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Lina Garcia-Suarez

and 2 more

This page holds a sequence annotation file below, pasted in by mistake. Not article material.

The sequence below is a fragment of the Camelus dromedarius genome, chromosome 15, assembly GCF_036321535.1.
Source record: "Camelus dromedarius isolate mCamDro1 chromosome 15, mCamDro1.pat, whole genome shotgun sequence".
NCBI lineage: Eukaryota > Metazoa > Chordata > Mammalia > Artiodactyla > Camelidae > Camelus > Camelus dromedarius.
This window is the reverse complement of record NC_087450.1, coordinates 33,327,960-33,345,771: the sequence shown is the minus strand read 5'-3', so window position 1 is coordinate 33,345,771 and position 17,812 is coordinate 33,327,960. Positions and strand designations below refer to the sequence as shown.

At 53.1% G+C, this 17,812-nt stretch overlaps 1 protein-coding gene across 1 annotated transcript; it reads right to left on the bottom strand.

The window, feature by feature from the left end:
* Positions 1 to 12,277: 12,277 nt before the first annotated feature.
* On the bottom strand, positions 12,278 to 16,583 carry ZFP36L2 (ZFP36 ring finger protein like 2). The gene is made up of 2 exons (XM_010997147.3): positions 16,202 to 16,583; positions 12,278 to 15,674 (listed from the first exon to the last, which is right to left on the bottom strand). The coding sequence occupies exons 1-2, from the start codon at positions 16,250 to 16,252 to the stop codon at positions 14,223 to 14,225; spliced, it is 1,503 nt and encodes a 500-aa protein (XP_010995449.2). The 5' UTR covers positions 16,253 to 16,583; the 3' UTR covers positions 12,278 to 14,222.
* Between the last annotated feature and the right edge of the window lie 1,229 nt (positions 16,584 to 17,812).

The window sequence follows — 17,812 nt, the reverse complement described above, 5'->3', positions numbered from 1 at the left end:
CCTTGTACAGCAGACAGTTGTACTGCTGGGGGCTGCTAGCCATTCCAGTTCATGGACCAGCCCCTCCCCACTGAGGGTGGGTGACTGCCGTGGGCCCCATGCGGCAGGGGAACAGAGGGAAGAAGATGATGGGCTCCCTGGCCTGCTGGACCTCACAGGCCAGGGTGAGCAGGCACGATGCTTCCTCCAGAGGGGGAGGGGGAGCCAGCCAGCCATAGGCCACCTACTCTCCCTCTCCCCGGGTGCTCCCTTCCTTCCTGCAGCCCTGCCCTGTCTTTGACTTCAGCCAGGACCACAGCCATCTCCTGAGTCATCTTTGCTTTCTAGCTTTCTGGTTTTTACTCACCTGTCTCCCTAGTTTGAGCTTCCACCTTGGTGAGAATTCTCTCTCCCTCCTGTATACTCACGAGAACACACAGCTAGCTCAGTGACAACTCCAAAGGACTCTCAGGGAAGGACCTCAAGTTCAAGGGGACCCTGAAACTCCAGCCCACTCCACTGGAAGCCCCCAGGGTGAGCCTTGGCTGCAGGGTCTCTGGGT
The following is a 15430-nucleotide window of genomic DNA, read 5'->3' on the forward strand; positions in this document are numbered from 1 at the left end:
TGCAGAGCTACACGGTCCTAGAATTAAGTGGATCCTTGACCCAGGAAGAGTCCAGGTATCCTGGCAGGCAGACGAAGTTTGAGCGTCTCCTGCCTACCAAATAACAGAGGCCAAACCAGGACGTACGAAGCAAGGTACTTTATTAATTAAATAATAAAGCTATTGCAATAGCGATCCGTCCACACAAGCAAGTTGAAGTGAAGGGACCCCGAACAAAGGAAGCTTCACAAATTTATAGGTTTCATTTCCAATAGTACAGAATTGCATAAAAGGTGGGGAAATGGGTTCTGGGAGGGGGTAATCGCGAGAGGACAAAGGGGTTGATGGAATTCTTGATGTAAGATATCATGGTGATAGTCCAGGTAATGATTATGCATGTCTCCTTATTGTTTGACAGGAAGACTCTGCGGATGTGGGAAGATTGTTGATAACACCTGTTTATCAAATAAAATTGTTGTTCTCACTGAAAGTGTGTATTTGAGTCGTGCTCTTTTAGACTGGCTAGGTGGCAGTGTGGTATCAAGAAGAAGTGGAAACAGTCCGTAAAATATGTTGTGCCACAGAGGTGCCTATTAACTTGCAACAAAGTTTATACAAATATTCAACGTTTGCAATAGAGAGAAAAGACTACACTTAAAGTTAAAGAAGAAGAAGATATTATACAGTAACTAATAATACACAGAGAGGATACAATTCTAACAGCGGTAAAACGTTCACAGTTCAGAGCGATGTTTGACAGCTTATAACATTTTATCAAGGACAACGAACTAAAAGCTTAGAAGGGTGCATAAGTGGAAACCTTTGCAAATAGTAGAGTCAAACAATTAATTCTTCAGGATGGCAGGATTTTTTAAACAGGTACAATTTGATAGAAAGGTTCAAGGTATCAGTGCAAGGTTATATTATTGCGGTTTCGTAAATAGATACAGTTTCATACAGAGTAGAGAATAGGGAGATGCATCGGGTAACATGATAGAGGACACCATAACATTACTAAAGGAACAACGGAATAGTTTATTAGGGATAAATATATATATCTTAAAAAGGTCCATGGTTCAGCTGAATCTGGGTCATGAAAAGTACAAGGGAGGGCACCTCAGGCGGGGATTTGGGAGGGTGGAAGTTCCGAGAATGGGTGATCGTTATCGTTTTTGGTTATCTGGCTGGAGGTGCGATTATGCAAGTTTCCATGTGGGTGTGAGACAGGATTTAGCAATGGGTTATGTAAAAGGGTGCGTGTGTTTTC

A solid understanding of the mechanisms behind the presently observed, rapid warming of the northwest North Atlantic Continental Shelf is lacking. We hypothesize that a weakening of the Labrador Current System (LCS), especially the shelfbreak jet along the Scotian Shelf, is contributing to these changes and that the future evolution of the LCS will be key to accurate projections. Here we analyze the response of a transient simulation of the high-resolution GFDL Climate Model 2.6 (CM2.6) which realistically simulates the regional circulation but includes only a highly simplified representation of ocean biogeochemistry. Then, we dynamically downscale CM2.6 using a medium-complexity regional biogeochemical ocean model to obtain projections of several ecosystem-relevant variables. In the simulation, the shelfbreak jet weakens throughout the century because of a reduction of the along-shelf pressure gradient caused by a buoyancy gain of the upper water column along the shelf edge. This buoyancy gain is the result of an increased presence of subtropical waters in the continental slope. Importantly, we find that the weakening of the shelfbreak jet is not in response to a northward shift of the Gulf Steam, as has been hypothesized by others, and that previous reports of a northward shift of the Gulf Stream North Wall (GSNW) are an artifact of the temperature-based GSNW criterion in common use. The projected weakening of the shelfbreak jet is likely to lead to a reduction in nutrient availability and a subsequent decline in productivity on the Scotian Shelf, Gulf of St. Lawrence, and Grand Banks.